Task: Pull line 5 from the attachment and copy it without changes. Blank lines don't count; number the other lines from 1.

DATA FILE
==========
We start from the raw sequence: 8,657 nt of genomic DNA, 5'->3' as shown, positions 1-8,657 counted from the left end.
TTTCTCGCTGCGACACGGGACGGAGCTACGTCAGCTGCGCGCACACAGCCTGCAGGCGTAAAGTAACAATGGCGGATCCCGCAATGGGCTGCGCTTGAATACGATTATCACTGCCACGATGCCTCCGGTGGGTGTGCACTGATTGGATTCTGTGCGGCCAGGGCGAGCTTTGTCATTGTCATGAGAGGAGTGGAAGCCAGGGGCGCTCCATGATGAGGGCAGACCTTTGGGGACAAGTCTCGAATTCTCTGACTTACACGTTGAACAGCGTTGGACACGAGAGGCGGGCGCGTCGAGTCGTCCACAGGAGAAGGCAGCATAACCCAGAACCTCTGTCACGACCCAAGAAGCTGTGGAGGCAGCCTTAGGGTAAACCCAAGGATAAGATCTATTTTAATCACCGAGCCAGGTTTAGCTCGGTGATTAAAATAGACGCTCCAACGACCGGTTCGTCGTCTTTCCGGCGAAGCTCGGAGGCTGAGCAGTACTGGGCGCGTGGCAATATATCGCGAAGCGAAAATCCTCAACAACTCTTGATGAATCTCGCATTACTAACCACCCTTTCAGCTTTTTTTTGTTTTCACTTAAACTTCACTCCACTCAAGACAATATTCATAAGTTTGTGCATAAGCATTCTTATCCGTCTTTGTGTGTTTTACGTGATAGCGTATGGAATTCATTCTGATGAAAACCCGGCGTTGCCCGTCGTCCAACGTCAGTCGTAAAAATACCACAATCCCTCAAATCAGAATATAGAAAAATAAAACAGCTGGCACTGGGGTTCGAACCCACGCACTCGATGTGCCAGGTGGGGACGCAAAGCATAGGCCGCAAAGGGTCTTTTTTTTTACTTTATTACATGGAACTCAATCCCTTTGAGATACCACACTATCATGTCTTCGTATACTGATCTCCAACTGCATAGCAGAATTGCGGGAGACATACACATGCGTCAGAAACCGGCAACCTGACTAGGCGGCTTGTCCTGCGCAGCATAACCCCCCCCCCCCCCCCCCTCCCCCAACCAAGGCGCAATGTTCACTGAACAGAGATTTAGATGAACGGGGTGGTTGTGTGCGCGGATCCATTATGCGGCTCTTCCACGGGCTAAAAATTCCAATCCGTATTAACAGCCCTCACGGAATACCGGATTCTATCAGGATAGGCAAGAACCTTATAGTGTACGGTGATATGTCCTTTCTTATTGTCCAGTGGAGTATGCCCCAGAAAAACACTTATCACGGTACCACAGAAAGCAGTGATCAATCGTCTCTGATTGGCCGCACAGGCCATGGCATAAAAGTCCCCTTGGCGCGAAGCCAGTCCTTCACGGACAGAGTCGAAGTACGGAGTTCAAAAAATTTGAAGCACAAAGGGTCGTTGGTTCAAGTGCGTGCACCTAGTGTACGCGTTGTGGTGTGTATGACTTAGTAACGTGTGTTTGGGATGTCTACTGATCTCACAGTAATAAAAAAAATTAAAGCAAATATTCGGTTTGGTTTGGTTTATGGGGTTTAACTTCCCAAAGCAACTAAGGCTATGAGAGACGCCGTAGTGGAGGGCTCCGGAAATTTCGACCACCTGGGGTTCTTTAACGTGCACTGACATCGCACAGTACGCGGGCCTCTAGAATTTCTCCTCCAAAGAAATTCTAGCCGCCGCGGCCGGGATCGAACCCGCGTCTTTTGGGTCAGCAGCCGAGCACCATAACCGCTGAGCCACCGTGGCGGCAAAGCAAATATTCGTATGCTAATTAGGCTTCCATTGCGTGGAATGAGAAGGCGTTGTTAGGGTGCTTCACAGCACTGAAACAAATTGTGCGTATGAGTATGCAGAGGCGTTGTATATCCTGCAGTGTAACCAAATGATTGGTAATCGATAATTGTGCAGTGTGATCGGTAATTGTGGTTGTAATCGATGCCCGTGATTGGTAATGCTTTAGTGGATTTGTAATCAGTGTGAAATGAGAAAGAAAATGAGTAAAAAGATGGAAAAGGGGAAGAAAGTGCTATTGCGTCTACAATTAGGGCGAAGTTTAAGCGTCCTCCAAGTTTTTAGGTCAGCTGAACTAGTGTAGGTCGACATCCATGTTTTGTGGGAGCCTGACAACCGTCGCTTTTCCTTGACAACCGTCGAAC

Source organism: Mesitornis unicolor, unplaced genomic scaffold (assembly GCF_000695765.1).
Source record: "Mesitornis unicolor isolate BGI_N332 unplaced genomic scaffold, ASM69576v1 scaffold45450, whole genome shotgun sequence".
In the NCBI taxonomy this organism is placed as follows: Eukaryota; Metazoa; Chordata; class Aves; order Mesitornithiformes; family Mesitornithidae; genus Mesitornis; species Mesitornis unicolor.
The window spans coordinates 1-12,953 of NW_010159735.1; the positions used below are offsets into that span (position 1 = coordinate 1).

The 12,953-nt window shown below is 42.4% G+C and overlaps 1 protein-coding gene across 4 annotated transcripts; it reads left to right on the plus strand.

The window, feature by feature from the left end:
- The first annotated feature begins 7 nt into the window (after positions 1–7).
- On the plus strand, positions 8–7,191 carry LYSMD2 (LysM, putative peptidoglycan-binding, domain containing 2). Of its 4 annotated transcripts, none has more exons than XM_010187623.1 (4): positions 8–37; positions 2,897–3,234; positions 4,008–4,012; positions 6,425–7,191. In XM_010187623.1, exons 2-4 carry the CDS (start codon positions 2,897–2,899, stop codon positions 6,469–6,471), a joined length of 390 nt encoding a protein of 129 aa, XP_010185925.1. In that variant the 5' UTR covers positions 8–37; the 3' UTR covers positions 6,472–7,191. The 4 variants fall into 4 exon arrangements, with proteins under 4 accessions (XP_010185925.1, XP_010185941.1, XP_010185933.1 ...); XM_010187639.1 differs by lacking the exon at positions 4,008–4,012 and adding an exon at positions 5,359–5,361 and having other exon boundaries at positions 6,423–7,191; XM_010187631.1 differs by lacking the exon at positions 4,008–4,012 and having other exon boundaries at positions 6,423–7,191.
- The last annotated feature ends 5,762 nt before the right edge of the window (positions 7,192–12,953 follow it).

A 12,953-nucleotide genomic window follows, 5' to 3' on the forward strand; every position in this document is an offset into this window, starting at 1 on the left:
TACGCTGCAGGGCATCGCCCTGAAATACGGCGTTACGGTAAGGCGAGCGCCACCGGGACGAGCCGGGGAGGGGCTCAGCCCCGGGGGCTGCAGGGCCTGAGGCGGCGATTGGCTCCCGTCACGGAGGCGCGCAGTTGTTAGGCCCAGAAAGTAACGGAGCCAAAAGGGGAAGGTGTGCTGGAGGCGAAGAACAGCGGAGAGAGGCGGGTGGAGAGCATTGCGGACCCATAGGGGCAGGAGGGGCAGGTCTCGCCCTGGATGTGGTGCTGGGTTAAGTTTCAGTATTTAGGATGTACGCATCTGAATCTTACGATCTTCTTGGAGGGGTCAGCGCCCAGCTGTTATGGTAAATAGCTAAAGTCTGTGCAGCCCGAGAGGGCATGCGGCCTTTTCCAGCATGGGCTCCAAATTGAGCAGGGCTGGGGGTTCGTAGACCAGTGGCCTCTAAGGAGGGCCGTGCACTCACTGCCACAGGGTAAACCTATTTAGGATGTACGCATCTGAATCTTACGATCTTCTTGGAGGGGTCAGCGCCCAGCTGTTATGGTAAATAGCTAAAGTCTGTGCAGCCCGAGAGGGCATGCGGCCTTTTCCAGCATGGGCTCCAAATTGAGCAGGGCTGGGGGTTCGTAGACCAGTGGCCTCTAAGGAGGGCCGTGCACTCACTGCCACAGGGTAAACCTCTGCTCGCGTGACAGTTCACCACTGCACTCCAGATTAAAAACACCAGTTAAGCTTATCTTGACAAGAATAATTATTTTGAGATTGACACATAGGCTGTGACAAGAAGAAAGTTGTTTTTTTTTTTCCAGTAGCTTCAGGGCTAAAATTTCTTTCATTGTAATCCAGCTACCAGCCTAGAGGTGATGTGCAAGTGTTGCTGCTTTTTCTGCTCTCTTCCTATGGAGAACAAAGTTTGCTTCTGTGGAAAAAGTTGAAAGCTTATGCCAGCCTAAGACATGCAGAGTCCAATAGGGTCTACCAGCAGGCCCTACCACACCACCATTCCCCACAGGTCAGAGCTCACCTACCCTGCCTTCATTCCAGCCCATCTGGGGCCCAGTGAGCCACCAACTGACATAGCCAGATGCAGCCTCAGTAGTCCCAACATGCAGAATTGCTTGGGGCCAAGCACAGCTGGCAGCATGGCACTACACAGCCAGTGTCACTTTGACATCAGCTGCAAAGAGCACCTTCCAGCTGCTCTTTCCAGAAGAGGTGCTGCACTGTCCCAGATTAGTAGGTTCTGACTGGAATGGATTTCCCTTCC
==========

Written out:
In the NCBI taxonomy this organism is placed as follows: Eukaryota; Metazoa; Chordata; class Aves; order Mesitornithiformes; family Mesitornithidae; genus Mesitornis; species Mesitornis unicolor.